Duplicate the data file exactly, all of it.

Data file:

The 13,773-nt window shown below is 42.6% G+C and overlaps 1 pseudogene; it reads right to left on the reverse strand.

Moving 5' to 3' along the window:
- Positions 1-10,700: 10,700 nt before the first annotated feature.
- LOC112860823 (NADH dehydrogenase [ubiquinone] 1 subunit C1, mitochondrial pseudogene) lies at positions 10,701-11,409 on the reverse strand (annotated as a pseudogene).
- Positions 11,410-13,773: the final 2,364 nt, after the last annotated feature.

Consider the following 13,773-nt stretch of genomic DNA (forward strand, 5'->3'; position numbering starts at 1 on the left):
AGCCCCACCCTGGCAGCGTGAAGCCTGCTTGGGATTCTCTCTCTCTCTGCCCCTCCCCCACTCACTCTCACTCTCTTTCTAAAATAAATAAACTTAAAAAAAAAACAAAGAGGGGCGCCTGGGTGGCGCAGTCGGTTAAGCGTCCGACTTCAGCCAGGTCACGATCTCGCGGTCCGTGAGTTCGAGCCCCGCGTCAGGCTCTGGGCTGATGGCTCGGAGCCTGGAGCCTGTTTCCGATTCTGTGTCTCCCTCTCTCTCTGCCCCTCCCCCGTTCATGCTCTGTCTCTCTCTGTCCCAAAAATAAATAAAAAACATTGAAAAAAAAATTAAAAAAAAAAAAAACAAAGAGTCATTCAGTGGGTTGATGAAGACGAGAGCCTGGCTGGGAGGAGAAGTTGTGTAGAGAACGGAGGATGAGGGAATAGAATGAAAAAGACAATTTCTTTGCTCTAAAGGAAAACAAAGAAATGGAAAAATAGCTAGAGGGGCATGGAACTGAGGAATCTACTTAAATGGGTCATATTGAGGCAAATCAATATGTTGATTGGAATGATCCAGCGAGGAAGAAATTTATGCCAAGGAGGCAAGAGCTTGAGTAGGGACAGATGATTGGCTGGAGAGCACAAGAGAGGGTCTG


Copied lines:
The 13,773-nt window shown below is 42.6% G+C and overlaps 1 pseudogene; it reads right to left on the reverse strand.

Moving 5' to 3' along the window:
- Positions 1-10,700: 10,700 nt before the first annotated feature.
- LOC112860823 (NADH dehydrogenase [ubiquinone] 1 subunit C1, mitochondrial pseudogene) lies at positions 10,701-11,409 on the reverse strand (annotated as a pseudogene).
- Positions 11,410-13,773: the final 2,364 nt, after the last annotated feature.

Consider the following 13,773-nt stretch of genomic DNA (forward strand, 5'->3'; position numbering starts at 1 on the left):
AGCCCCACCCTGGCAGCGTGAAGCCTGCTTGGGATTCTCTCTCTCTCTGCCCCTCCCCCACTCACTCTCACTCTCTTTCTAAAATAAATAAACTTAAAAAAAAAACAAAGAGGGGCGCCTGGGTGGCGCAGTCGGTTAAGCGTCCGACTTCAGCCAGGTCACGATCTCGCGGTCCGTGAGTTCGAGCCCCGCGTCAGGCTCTGGGCTGATGGCTCGGAGCCTGGAGCCTGTTTCCGATTCTGTGTCTCCCTCTCTCTCTGCCCCTCCCCCGTTCATGCTCTGTCTCTCTCTGTCCCAAAAATAAATAAAAAACATTGAAAAAAAAATTAAAAAAAAAAAAAACAAAGAGTCATTCAGTGGGTTGATGAAGACGAGAGCCTGGCTGGGAGGAGAAGTTGTGTAGAGAACGGAGGATGAGGGAATAGAATGAAAAAGACAATTTCTTTGCTCTAAAGGAAAACAAAGAAATGGAAAAATAGCTAGAGGGGCATGGAACTGAGGAATCTACTTAAATGGGTCATATTGAGGCAAATCAATATGTTGATTGGAATGATCCAGCGAGGAAGAAATTTATGCCAAGGAGGCAAGAGCTTGAGTAGGGACAGATGATTGGCTGGAGAGCACAAGAGAGGGTCTG